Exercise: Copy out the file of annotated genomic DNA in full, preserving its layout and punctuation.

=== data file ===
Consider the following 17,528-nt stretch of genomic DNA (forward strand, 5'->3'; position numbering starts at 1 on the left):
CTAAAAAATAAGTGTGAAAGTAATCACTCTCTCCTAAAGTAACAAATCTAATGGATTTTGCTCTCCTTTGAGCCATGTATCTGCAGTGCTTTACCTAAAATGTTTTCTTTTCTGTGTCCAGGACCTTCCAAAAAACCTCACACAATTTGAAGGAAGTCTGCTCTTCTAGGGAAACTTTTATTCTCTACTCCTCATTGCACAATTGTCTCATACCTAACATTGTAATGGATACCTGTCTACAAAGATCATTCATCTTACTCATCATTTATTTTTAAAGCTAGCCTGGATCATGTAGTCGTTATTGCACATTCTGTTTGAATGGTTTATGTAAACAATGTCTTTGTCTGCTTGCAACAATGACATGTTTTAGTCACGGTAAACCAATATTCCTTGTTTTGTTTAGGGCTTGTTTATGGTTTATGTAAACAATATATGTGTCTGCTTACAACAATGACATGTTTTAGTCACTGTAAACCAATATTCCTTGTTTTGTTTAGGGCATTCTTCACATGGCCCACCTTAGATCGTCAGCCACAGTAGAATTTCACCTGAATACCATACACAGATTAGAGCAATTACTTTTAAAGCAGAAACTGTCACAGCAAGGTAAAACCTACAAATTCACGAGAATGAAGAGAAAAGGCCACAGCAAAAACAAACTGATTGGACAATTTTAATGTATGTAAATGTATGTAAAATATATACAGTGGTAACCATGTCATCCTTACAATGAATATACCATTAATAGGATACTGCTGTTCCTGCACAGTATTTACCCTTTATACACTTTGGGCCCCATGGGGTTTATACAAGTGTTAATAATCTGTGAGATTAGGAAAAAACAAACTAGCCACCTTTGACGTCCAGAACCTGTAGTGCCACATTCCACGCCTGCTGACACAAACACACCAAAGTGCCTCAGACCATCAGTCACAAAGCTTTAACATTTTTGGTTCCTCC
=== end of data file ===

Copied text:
Consider the following 17,528-nt stretch of genomic DNA (forward strand, 5'->3'; position numbering starts at 1 on the left):
CTAAAAAATAAGTGTGAAAGTAATCACTCTCTCCTAAAGTAACAAATCTAATGGATTTTGCTCTCCTTTGAGCCATGTATCTGCAGTGCTTTACCTAAAATGTTTTCTTTTCTGTGTCCAGGACCTTCCAAAAAACCTCACACAATTTGAAGGAAGTCTGCTCTTCTAGGGAAACTTTTATTCTCTACTCCTCATTGCACAATTGTCTCATACCTAACATTGTAATGGATACCTGTCTACAAAGATCATTCATCTTACTCATCATTTATTTTTAAAGCTAGCCTGGATCATGTAGTCGTTATTGCACATTCTGTTTGAATGGTTTATGTAAACAATGTCTTTGTCTGCTTGCAACAATGACATGTTTTAGTCACGGTAAACCAATATTCCTTGTTTTGTTTAGGGCTTGTTTATGGTTTATGTAAACAATATATGTGTCTGCTTACAACAATGACATGTTTTAGTCACTGTAAACCAATATTCCTTGTTTTGTTTAGGGCATTCTTCACATGGCCCACCTTAGATCGTCAGCCACAGTAGAATTTCACCTGAATACCATACACAGATTAGAGCAATTACTTTTAAAGCAGAAACTGTCACAGCAAGGTAAAACCTACAAATTCACGAGAATGAAGAGAAAAGGCCACAGCAAAAACAAACTGATTGGACAATTTTAATGTATGTAAATGTATGTAAAATATATACAGTGGTAACCATGTCATCCTTACAATGAATATACCATTAATAGGATACTGCTGTTCCTGCACAGTATTTACCCTTTATACACTTTGGGCCCCATGGGGTTTATACAAGTGTTAATAATCTGTGAGATTAGGAAAAAACAAACTAGCCACCTTTGACGTCCAGAACCTGTAGTGCCACATTCCACGCCTGCTGACACAAACACACCAAAGTGCCTCAGACCATCAGTCACAAAGCTTTAACATTTTTGGTTCCTCC